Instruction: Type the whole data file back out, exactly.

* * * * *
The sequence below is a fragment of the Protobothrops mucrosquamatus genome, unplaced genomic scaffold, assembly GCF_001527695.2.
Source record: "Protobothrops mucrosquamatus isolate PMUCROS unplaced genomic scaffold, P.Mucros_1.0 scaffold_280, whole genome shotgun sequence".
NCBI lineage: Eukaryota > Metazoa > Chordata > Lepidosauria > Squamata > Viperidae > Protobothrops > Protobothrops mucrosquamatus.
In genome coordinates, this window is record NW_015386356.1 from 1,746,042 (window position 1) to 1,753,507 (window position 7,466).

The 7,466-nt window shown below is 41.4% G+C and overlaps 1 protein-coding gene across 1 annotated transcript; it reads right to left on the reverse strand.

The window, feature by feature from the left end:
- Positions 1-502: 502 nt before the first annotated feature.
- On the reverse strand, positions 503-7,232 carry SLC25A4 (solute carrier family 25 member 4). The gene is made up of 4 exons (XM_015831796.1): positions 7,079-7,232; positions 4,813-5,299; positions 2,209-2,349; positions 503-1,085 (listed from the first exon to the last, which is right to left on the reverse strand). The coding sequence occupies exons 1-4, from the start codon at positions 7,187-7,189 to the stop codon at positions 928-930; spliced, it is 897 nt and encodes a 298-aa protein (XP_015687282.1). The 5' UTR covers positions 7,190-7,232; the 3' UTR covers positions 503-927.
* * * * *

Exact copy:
The sequence below is a fragment of the Protobothrops mucrosquamatus genome, unplaced genomic scaffold, assembly GCF_001527695.2.
Source record: "Protobothrops mucrosquamatus isolate PMUCROS unplaced genomic scaffold, P.Mucros_1.0 scaffold_280, whole genome shotgun sequence".
NCBI lineage: Eukaryota > Metazoa > Chordata > Lepidosauria > Squamata > Viperidae > Protobothrops > Protobothrops mucrosquamatus.
In genome coordinates, this window is record NW_015386356.1 from 1,746,042 (window position 1) to 1,753,507 (window position 7,466).

The 7,466-nt window shown below is 41.4% G+C and overlaps 1 protein-coding gene across 1 annotated transcript; it reads right to left on the reverse strand.

The window, feature by feature from the left end:
- Positions 1-502: 502 nt before the first annotated feature.
- On the reverse strand, positions 503-7,232 carry SLC25A4 (solute carrier family 25 member 4). The gene is made up of 4 exons (XM_015831796.1): positions 7,079-7,232; positions 4,813-5,299; positions 2,209-2,349; positions 503-1,085 (listed from the first exon to the last, which is right to left on the reverse strand). The coding sequence occupies exons 1-4, from the start codon at positions 7,187-7,189 to the stop codon at positions 928-930; spliced, it is 897 nt and encodes a 298-aa protein (XP_015687282.1). The 5' UTR covers positions 7,190-7,232; the 3' UTR covers positions 503-927.